In an upcoming podcast The Roles of Parents in Sport with Richard Shorter (The Non-Perfect Dad), there is a conversation where we discuss how important of a role it is. In our discussion, Richard goes on to make a point that acknowledging sport for parents can be emotional, supporting this is an important step for any club, coach or organisation. Ultimately, all parents want their children to do well and achieve. As a result, the emotions of being a parent can effect individuals differently and how they interact with their child, coach or club. Therefore, to support parents we are going to explore some DO’s and DONT’s of parents of children participating in sport. There is no such thing as a perfect parent, however, these tips for parents will help them to understand how they can best support their child.

A study by McCarthy, Jones and Clark-Carter (2008) investigated the sources of enjoyment reported by youth sport participants and found that positive parental involvement was one of the most frequently reported results by young males and females. Therefore, it is clear that participants in sport perceive that parental involvement is a positive one and will support their enjoyment in sport. All parents want their child to be happy, healthy and successful. The role of sport is a pivotal one for children to be able to achieve this and studies have found children that enjoy playing sport are more likely to have a positive lifelong relationship with sport.

With this in mind, here are some DOs and DONTs:

DOs:

– Understand what club, team or organisation your child is joining. What are the clubs values and beliefs? What kind of environment or team is your are they joining? This is an important step and should be the first point of call for any parent to fully understand what your child will get from joining. Failure in doing this can lead onto both parents and/or the club delivering conflicting messages to the child.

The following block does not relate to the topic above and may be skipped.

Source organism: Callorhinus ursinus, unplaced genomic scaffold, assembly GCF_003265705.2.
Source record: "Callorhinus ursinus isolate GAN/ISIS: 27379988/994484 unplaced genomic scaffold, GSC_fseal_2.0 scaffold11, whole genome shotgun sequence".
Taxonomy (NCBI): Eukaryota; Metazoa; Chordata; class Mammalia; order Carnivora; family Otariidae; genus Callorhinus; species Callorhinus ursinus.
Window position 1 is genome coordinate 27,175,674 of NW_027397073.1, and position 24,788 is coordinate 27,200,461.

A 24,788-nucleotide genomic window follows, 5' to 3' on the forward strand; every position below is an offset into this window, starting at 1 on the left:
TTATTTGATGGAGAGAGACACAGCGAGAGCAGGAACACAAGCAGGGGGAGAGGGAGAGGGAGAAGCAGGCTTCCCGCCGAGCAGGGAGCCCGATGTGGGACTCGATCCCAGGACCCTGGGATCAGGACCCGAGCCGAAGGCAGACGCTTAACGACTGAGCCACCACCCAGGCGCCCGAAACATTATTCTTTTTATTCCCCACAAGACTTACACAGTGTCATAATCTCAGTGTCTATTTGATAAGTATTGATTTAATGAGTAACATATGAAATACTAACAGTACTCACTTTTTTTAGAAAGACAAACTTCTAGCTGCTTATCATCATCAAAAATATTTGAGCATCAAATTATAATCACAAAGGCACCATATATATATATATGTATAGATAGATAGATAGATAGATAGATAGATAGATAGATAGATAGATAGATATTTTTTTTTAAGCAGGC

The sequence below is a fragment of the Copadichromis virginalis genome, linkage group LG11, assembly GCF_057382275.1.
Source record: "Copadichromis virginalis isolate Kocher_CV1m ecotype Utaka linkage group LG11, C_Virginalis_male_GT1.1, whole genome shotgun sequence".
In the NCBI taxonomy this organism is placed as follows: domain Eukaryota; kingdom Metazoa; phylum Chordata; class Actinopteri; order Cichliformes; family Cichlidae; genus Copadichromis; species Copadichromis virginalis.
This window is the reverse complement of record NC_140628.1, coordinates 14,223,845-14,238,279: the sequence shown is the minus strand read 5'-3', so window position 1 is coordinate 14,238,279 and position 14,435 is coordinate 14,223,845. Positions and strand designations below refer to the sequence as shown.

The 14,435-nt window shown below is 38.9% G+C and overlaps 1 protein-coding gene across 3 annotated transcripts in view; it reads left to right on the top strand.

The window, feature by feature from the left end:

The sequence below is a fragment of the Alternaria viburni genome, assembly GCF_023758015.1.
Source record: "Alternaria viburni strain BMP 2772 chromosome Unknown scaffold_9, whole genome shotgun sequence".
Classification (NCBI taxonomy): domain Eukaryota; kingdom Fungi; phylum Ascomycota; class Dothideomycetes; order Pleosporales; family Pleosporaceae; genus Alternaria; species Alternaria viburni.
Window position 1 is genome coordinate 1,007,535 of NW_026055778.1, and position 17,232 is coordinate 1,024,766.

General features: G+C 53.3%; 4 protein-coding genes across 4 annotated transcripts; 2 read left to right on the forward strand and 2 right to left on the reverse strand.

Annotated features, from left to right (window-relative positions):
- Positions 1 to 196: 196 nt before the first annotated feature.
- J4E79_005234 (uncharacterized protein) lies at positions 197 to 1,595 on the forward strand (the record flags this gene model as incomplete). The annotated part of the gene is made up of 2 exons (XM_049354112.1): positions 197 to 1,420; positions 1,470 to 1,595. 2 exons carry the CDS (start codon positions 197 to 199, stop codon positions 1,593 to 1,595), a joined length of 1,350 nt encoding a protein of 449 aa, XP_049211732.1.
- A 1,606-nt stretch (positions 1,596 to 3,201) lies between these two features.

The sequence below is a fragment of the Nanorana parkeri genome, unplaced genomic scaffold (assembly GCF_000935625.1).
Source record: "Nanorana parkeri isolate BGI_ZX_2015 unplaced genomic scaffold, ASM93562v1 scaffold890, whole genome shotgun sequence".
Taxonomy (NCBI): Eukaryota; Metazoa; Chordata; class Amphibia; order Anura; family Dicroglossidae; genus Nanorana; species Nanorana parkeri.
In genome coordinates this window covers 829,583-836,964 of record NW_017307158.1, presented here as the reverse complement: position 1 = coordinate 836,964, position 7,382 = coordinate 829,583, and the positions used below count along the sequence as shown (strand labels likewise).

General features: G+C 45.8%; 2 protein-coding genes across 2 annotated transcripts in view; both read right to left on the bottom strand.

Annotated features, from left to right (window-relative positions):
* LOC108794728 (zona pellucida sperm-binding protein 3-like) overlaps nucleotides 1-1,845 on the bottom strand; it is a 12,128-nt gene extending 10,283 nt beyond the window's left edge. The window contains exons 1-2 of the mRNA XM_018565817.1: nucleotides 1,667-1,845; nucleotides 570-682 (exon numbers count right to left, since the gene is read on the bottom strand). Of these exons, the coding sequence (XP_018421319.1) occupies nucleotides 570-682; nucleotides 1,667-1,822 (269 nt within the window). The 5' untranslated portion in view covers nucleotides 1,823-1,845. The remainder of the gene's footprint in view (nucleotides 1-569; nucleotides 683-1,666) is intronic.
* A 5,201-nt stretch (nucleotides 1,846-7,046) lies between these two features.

– Be consistent with your child throughout the journey. Understanding FAILURE is part of the journey is vital. If your child has been made a substitute or they’ve not been selected, rather than calling the coach to ask why… have a discussion with your child and talk to them about what they can do to be selected again or ensure they give themselves a best chance of starting. Again, depending on how much research you’ve done with your club the easier it will be to share why some decisions may be made by the coach to help your child understand.

– Be a role model by promoting a healthy and active lifestyle yourself. Engaging in helping your child to make good choices and educating them on healthy living will help support them in building a positive relationship with food and exercise.

– Encourage and celebrate your child’s success from the side lines in a positive way. As a parent, there’s nothing wrong with applauding your child’s work rate and achievement throughout their sessions and games. This doesn’t always have to be verbally even just a thumbs up or a smile can be equally if not more powerful.

DONTs:

– Remember your responsibility as a parent to promote the types of behaviours you want from your child. touchline coaching, angry conversations on the journey home and venting your frustrations with the coach will all have an impact on your child’s enjoying of playing in sport.

– Put pressure on your child to perform. Remember, your child is playing sport to have fun. Children’s performances will be inconsistent and if you go into that knowing and expecting that they will have some good games and some bad ones it will allow you to be consistent with your messages when talking with them.

– Don’t allow the red mist to take over. As we’ve acknowledged, watching your child take part in sport can be emotional. The key is not letting the emotions take over. Be sure to keep your car journeys home a positive and one and don’t vent your frustrations out on them about their performances.

– Live your dreams through your child. Don’t get them to join a sport to achieve success where you may have failed yourself, well at least that being the sole reason. Each individuals journey to sporting success will be different and success may not be playing at high level, it may be just a passion and enthusiasm to play it.

Parents play a major part in children’s sporting life’s. The journey is a long and bumpy one. Remember that.

Richard Shorter, says: “Being a sport’s parent is a wonderful, but at times challenging role. The dos and dont’s Ross outlines here are a great starting point for parents to reflect on how to support their children in getting better outcomes. No parent is ever the perfect sports parent, just like our children and their sport, we need to work at training our parenting. As you read this blog ask yourself how would you score yourself on this do or don’t and what could you do take steps to improve. Not because you are a bad parent, but because we when we work on our parenting, we give our children better changes of success.” Richard works with Premiership football clubs and you can find out more about his work here: www.non-perfectdad.co.uk